One million dollars has been stolen, and at this resort in the Mediterranean more trouble is brewing since it is the location the robbers have fled to. In fact, one of them is still fleeing, Corbett (Cameron Mitchell), who is running for his life from former partner in crime Kostis (Ivor Salter), pursued by the criminal in his sports car while he tries to escape on foot. Meanwhile back at the hotel Corbett's moll Darlene (Jayne Mansfield) is rolling around in the money, unaware that her boyfriend is about to be thrown over a cliff...
With the combination of Mansfield and Mitchell, a cult pairing if ever there was one, it's surprising Dog Eat Dog isn't better known. Also called When Strangers Meet, which was the title of the book it was based on, poor distribution might be the cause of its obscurity, for the overheated melodrama it portrayed was surely exactly what an audience who followed the two stars' movies would lap up. It helps that this was so far over the top that it landed feet first into the realms of camp, asking us to take seriously a tale that came across as if it were an episode of The Saint Roger Moore had inexplicably failed to show up for.
Leaving the characters to degenerate into a bunch of infighting, treacherous ne'erdowells for whom the mere mention of all that cash sends them into a frenzy of avarice: often quite literally. Although we see Corbett (or a dummy stand-in for Mitchell) toppling over the edge into the sea, he isn't dead, merely the first of the cast to appear sporting a facial injury. Honestly, before the finale occurs just about all the main characters end up with some kind of black eye, or for variety, crushed fingers, but it's Mitchell who is awarded the most bloodied face, spending practically the whole movie with his phizog caked in stage gore, and in turn acting as if he has been rendered deranged by the experience.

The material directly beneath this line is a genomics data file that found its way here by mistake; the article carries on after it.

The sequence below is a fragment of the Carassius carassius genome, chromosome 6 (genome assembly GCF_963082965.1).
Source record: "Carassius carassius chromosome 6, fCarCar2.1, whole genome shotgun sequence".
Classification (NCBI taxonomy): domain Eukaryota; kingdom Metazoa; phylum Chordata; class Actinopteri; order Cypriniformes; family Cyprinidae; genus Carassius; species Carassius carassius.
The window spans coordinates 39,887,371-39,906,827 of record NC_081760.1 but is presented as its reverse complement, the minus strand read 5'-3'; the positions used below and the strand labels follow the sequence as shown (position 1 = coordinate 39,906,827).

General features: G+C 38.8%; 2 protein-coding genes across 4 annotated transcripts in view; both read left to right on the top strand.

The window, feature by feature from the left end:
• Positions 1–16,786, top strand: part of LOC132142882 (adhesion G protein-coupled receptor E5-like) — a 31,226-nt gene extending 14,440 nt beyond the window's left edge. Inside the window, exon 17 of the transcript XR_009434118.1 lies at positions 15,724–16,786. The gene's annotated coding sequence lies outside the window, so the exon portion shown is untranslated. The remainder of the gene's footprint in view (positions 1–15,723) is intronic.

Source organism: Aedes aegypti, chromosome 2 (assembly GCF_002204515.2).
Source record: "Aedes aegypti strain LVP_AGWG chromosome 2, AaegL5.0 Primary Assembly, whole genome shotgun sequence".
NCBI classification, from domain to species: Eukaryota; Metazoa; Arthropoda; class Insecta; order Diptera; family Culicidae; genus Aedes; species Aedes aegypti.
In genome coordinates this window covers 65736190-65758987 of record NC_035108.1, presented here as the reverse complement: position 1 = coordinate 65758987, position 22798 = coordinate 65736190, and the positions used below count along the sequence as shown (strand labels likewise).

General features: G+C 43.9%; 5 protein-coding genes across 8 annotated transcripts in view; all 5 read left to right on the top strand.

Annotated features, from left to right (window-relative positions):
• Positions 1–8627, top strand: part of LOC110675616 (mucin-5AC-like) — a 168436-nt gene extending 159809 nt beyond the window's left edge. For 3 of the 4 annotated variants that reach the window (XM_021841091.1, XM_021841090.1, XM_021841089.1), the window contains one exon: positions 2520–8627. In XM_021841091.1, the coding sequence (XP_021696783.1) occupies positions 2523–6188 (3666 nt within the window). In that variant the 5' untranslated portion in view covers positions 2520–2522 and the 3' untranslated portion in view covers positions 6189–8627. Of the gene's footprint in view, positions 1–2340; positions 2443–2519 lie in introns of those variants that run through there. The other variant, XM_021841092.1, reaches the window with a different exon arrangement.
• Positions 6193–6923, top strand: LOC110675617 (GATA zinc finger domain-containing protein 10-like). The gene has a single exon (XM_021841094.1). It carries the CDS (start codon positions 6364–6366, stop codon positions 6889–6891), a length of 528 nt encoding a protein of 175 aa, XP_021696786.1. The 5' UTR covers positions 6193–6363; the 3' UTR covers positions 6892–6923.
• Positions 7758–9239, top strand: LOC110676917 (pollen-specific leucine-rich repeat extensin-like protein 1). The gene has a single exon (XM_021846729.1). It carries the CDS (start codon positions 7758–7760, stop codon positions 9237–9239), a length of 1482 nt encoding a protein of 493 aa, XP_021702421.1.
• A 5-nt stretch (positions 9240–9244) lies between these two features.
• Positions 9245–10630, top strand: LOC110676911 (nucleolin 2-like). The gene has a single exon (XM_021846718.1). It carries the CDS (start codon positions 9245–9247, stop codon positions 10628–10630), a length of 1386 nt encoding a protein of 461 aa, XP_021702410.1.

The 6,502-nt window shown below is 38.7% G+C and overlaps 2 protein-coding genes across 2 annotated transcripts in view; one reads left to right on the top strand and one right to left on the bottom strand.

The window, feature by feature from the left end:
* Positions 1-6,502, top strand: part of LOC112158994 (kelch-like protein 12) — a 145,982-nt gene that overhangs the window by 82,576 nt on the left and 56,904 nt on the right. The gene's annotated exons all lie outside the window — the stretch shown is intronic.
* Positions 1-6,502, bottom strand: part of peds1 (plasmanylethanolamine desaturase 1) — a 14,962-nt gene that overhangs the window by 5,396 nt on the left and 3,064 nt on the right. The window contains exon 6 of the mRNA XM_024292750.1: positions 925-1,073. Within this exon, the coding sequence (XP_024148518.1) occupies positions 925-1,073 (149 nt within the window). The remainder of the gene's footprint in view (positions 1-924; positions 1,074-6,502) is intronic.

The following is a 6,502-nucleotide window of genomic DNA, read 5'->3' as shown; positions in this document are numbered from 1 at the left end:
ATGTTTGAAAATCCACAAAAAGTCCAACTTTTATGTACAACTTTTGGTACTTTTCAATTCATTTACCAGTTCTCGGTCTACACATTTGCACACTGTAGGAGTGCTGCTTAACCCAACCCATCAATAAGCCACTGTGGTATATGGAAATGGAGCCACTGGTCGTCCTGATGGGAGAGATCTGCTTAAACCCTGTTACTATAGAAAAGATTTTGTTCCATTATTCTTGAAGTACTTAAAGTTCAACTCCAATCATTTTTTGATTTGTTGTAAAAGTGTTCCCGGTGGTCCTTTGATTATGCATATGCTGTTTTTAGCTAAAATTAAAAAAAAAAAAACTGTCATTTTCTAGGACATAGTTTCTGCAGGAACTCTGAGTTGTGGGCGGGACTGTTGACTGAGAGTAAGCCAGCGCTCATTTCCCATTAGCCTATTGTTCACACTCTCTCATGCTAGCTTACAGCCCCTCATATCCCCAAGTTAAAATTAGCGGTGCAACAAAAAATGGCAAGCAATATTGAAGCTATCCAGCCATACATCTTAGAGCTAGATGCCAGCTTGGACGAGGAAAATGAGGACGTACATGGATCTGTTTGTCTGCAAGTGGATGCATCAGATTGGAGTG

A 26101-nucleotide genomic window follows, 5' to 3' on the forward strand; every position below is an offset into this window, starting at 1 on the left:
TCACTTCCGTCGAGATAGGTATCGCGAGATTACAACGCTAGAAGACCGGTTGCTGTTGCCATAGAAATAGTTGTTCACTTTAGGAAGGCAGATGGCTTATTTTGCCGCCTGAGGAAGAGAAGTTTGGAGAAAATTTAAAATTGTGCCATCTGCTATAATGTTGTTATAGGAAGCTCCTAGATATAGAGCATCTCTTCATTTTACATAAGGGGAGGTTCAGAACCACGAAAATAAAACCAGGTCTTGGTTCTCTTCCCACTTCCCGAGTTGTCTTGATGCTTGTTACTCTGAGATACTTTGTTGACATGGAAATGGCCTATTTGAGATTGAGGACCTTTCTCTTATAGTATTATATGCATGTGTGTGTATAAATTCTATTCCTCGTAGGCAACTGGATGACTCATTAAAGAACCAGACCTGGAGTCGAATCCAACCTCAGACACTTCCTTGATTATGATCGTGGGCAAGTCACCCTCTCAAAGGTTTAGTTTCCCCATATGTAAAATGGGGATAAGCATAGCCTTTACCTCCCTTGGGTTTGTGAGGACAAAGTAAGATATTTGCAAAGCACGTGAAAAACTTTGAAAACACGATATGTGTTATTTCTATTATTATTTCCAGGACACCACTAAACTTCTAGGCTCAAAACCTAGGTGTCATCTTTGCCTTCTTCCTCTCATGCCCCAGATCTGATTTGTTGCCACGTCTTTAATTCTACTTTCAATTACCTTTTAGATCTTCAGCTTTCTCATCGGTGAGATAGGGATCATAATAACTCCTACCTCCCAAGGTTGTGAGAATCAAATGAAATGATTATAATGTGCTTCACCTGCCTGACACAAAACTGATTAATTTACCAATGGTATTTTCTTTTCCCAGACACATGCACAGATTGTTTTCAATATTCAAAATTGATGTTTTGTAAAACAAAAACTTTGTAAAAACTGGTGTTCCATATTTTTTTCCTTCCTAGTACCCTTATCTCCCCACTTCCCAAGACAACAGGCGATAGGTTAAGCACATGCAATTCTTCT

Although this begins with the characters at the hotel, they actually wind up on an island before long, not only the three gang members but also the hotel owner Morelli (Pinkas Braun) and his repressed sister Sandra (Dodie Heath), who encounter the place's only inhabitants in a lavish mansion there, a sort of Sunset Boulevard combination of fading, loopy ex-madam (Elisabeth Flickenschildt) and her loyal butler Jannis (Werner Peters). Not a minute goes by without this lot squabbling, exchanging fisticuffs, or laughing hysterically, and as this was a European production the cast were all dubbed, so none of them sound the way they usually did, especially the West Country-born Salter, here blessed with an American gangster's growl.
Reputedly this was not an easy shoot, with an abundance of snags hit along the way, but all credit to them, they did manage to salvage something and get a story out of it. Not that it's a sensible story, indeed you're more likely to be giggling with it than be caught up in the intrigue as it transforms from sunkissed cops and robbers to an Agatha Christie-inspired murder hunt. Someone is bumping off the other people on the island in various proto-slasher movie ways, and you would be forgiven for thinking it was the increasingly nutty Corbett judging by Mitchell's masterclass of extended freakout acting as he tries to track down the now missing money. Jayne, however, got her own catchphrase ("Crackers!") and various dumb blonde bits of business, all the while trying to hide her baby bump - she looks decidedly plump in many shots. Connoisseurs of the ridiculous should find much to savour here with all the hardboiled dialogue for a start, and for a finish, the most heavyhanded "Crime does not pay" message you'll ever see. Music by Carlo Savina.